Now the writer has died in Bad Saarow at the age of 93.
Here is a book which should be addressed urgently to the philosopher André Comte Sponville, who proclaims on all television sets his indignation at a society which strives to protect the old to the detriment of the young. With the night traveler, Laure Adler puts forward nicely, at the end of a four-year survey conducted among famous people (Mona Ozouf, Annie Ernaux …) as well as unknown (s) all the wealth represented by the “old” and , paradoxically, the little regard that is made of them, even their invisibility over the years. His book must strike a chord since it is a hit in bookstores.
1 – From when are we old?
This is the point. We all know 30-year-olds and 86-year-olds, but we have to admit that the reverse is also true. Anyway, as Laure Adler says “We’re always someone’s old man or woman. You might as well prepare for it ”. The writer / journalist / producer / editor, whose work bulimia undoubtedly hides, at the age of 70, an immense fear, not of aging but of disappearing in the eyes of others, of being discarded like a faded sweater whose we would forget the infinite sweetness (and we can understand it), keeps revolving around this question. Quoting Chateaubriand who, “At the age of twenty-seven saw his youth fade away for good”, Flaubert who, “On the day of his thirty-six years, he discovers himself as an old man”, or Hugo who said “Forty years is the old age of youth, but fifty years is the youth of old age”, she says: “Being old – because it is an objective reality that no one can dispute – is not to be confused with our perception of it. It is in this sense that there exists for me what I call the feeling of age. “ In other words, we can have several ages within the same day depending on what we are going through. We console ourselves as best we can.
2 – How do you get old?
The other day chatting with a young colleague, we let it slip that for nothing in the world we would not wish to go back to our 20s or even to our 30s, we were much better today. “It is indeed an old man’s remark”, he retorted. And that’s how you get old. “Gaining age as they say gain weight”, writes Laure Adler, recounting how, when she found herself unemployed at 53 years old and pointed every week at Pôle Emploi, her interlocutor had one day come to look for her in the queue where she was waiting, smiling on her lips, to tell her this “good news” : “Since you have worked uninterruptedly since you were 18, you can retire at full rate next week!” Laure Adler had started to cry. Suddenly she had felt old, good to be taken off the shelves.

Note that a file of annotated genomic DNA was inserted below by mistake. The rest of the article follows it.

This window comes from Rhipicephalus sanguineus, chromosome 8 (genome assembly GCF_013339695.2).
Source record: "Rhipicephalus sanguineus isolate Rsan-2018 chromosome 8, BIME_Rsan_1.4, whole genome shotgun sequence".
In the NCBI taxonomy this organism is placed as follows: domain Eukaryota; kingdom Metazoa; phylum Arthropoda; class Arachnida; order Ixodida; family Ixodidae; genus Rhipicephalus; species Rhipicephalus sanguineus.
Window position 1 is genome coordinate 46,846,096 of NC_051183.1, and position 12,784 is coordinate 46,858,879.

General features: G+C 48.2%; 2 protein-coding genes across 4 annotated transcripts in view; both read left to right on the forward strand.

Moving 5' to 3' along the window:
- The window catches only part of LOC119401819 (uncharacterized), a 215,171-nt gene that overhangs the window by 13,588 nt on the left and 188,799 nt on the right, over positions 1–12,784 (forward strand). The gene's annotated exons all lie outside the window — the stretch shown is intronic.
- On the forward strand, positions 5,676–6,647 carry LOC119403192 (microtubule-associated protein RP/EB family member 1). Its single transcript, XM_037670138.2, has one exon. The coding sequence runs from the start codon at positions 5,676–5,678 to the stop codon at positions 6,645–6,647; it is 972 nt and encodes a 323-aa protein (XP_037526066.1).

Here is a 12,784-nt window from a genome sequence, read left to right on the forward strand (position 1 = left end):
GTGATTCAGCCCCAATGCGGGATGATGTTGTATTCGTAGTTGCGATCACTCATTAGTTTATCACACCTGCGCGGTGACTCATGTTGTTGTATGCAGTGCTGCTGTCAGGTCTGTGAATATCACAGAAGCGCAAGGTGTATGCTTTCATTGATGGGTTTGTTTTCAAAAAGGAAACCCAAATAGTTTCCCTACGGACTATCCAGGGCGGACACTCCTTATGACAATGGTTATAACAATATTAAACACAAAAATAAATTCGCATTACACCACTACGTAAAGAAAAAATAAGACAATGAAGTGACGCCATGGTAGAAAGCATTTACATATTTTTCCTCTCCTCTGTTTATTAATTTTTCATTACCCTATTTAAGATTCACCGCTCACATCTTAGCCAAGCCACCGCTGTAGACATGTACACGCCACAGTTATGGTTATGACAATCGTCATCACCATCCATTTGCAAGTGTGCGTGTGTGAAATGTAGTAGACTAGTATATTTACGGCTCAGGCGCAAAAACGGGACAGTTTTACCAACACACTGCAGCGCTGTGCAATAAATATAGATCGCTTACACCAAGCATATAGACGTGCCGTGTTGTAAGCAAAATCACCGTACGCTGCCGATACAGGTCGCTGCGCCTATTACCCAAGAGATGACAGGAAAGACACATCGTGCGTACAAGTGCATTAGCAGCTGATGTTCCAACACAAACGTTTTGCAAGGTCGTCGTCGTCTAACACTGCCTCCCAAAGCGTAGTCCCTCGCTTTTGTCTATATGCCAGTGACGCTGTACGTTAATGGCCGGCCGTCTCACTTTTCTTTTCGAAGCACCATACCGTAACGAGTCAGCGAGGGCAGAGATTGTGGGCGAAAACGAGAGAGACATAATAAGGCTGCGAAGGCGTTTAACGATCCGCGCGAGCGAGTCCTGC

3 – Who is this book for?
In fact, it is aimed more at the young than the old. Old people “know” all this, they can read this book of course because it is charming, but then on a sunny day or on a date. Young people cannot imagine the vitality and the taste for life of some old people, this book will teach them a lot. And then they will love the refrain of this song by Brigitte Fontaine that Laure Adler likes to listen to on repeat: “I am old and I fuck you / With my dragonfly look / I am old without faith or law / If I die it will be for joy.”
The Night Traveler Grasset, 224 pp, 18 € (ebook : 13,99 €).
To a question from Agathe Novak-Lechevalier on the sacrifice of order “Christique» of the writer, Michel Houellebecq answers in the affirmative. As he sees it, “To write implies to take upon oneself the negative, all the negative in the world, and to paint a picture of it, so that the reader can be relieved by having seen this negative part expressed. The author, who takes it upon himself to express it, obviously runs the risk of being assimilated to this negative part of the world ”. This is the most interesting unpublished passage fromInterventions 2020, collection which includes “45% new texts” compared to the second edition ofInterventions (2009). The calculation is by the author himself, who states that“There will be no fourth edition”, “Except in cases of serious moral emergency – for example a legalization of euthanasia.” In May, Augustin Trapenard read the letter “In a little worse”, in which Houellebecq is worried about the death at the time of Covid-19: “Never had one expressed with such calm shamelessness the fact that everyone’s life does not have the same value; that from a certain age (70, 75, 80), it is a little as if we were already dead. ” In “The Vincent Lambert affair should not have taken place”, he considers that it was not in a state of “Manifest a” desire to die “” and we have “Well and truly decided in its place”.
At the top of this volume of articles, interviews and prefaces is the favorite text “Jacques Prévert est un con” (1992) included in each edition of’Interventions. We find the famous sentence: “For my part, I have always considered feminists to be amiable assholes” (1998). Among recent comments, we note that “Zemmour’s intelligence surpasses that of his current opponents” (2019). Also published last year, in Harper’s Magazine, “Donald Trump is a good president” is a textbook case. Houellebecq’s arguments are “The policy of disengagement” and the “Healthy freshness” in trade. But it is easy to isolate other expressions, such as “Heartbreaking puppet”. Or : “On a personal level it is of course quite disgusting. That he calls whores, no problem, who cares, but making fun of the disabled is not good. With an equivalent program, an authentic Christian conservative, well an honorable and moral type, would have been better for America. “